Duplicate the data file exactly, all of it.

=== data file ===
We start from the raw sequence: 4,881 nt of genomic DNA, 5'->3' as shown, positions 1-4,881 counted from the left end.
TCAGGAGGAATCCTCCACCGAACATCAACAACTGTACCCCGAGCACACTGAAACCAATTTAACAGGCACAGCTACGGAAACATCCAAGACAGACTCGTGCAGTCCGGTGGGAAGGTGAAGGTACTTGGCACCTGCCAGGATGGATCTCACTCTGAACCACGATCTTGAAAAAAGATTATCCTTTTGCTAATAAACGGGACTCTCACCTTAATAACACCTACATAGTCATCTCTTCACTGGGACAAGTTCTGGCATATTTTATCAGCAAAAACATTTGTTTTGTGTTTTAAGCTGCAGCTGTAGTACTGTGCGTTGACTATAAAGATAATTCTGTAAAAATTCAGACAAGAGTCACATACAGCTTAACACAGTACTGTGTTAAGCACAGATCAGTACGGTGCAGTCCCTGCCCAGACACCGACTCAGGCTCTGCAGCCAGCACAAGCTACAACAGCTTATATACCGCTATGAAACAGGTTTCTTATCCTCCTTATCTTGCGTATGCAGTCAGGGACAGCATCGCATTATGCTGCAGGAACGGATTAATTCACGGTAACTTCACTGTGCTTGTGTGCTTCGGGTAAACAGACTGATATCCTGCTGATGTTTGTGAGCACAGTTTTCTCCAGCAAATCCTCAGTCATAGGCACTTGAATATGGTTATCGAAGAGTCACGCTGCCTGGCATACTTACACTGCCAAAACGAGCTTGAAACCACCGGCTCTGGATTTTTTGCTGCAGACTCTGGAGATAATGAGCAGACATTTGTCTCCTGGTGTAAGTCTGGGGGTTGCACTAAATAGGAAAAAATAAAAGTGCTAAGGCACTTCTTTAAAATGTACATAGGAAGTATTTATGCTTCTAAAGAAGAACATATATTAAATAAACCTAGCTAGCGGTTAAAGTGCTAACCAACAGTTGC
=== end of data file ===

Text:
We start from the raw sequence: 4,881 nt of genomic DNA, 5'->3' as shown, positions 1-4,881 counted from the left end.
TCAGGAGGAATCCTCCACCGAACATCAACAACTGTACCCCGAGCACACTGAAACCAATTTAACAGGCACAGCTACGGAAACATCCAAGACAGACTCGTGCAGTCCGGTGGGAAGGTGAAGGTACTTGGCACCTGCCAGGATGGATCTCACTCTGAACCACGATCTTGAAAAAAGATTATCCTTTTGCTAATAAACGGGACTCTCACCTTAATAACACCTACATAGTCATCTCTTCACTGGGACAAGTTCTGGCATATTTTATCAGCAAAAACATTTGTTTTGTGTTTTAAGCTGCAGCTGTAGTACTGTGCGTTGACTATAAAGATAATTCTGTAAAAATTCAGACAAGAGTCACATACAGCTTAACACAGTACTGTGTTAAGCACAGATCAGTACGGTGCAGTCCCTGCCCAGACACCGACTCAGGCTCTGCAGCCAGCACAAGCTACAACAGCTTATATACCGCTATGAAACAGGTTTCTTATCCTCCTTATCTTGCGTATGCAGTCAGGGACAGCATCGCATTATGCTGCAGGAACGGATTAATTCACGGTAACTTCACTGTGCTTGTGTGCTTCGGGTAAACAGACTGATATCCTGCTGATGTTTGTGAGCACAGTTTTCTCCAGCAAATCCTCAGTCATAGGCACTTGAATATGGTTATCGAAGAGTCACGCTGCCTGGCATACTTACACTGCCAAAACGAGCTTGAAACCACCGGCTCTGGATTTTTTGCTGCAGACTCTGGAGATAATGAGCAGACATTTGTCTCCTGGTGTAAGTCTGGGGGTTGCACTAAATAGGAAAAAATAAAAGTGCTAAGGCACTTCTTTAAAATGTACATAGGAAGTATTTATGCTTCTAAAGAAGAACATATATTAAATAAACCTAGCTAGCGGTTAAAGTGCTAACCAACAGTTGC